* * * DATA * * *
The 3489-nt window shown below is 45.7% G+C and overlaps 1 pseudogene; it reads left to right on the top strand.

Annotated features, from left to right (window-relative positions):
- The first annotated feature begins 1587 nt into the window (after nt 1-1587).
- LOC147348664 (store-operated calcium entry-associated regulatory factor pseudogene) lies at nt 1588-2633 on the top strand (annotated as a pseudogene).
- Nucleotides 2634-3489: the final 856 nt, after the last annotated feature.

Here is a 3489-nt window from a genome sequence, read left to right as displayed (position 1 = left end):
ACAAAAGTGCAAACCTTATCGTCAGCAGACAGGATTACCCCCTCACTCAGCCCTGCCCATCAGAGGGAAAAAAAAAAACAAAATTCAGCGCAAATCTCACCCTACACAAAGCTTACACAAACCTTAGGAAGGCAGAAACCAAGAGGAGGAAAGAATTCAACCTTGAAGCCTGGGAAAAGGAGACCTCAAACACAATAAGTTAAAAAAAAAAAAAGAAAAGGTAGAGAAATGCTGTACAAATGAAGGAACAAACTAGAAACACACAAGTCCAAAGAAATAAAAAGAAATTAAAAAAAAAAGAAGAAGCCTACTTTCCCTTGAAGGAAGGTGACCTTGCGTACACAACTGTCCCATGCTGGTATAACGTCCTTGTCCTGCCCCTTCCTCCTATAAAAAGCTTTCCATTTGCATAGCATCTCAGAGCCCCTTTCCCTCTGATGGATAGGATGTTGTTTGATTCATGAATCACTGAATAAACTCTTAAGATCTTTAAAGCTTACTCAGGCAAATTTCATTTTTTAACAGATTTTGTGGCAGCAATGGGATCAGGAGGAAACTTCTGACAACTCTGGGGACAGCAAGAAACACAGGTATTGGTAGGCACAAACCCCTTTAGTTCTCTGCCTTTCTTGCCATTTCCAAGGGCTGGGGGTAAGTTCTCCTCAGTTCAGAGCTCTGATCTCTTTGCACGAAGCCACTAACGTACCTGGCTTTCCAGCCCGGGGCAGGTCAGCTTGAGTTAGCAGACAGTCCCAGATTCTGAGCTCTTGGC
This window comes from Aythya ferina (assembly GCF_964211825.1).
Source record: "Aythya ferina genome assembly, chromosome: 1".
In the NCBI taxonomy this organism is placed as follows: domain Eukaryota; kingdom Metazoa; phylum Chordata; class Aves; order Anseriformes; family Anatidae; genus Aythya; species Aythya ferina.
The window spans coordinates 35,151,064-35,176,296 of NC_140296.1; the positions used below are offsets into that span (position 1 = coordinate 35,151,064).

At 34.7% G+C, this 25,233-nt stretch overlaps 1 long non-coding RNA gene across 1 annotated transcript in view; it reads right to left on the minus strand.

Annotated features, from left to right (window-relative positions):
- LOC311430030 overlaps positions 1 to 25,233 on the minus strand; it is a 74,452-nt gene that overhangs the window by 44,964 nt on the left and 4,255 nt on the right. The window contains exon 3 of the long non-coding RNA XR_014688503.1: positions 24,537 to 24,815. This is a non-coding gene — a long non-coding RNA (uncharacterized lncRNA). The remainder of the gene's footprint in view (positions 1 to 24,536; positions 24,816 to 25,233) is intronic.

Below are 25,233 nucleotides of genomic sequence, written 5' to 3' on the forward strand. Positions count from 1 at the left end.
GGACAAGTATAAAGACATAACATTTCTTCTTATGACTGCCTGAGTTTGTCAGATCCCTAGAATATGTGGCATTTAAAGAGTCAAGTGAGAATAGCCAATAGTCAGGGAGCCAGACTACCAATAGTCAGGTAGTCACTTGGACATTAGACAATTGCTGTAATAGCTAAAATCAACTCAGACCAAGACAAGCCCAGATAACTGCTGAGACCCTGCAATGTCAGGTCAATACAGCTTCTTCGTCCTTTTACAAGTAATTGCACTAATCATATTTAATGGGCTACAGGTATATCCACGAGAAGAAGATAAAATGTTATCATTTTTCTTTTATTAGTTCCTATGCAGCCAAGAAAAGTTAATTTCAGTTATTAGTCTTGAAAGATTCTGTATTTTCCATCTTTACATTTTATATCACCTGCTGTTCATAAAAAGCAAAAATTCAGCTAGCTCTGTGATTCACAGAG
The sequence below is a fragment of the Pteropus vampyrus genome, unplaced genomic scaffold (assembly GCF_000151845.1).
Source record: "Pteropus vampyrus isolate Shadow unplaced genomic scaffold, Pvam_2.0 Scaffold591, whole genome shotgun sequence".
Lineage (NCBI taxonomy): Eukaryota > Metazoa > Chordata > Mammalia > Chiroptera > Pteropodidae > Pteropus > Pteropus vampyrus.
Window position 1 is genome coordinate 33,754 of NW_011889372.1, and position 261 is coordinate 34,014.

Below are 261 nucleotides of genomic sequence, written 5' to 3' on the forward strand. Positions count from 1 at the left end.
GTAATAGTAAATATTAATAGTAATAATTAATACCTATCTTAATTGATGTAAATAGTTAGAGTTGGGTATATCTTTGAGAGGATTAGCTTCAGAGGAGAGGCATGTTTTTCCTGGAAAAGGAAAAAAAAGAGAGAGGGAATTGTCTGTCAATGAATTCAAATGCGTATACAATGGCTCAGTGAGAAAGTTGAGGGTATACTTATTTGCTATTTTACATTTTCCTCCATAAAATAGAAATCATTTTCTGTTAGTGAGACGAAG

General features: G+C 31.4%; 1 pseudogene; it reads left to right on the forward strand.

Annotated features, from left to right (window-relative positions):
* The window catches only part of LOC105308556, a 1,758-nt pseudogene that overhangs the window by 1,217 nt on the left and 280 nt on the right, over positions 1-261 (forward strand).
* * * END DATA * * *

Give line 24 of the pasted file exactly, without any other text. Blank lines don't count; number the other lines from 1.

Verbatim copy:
Annotated features, from left to right (window-relative positions):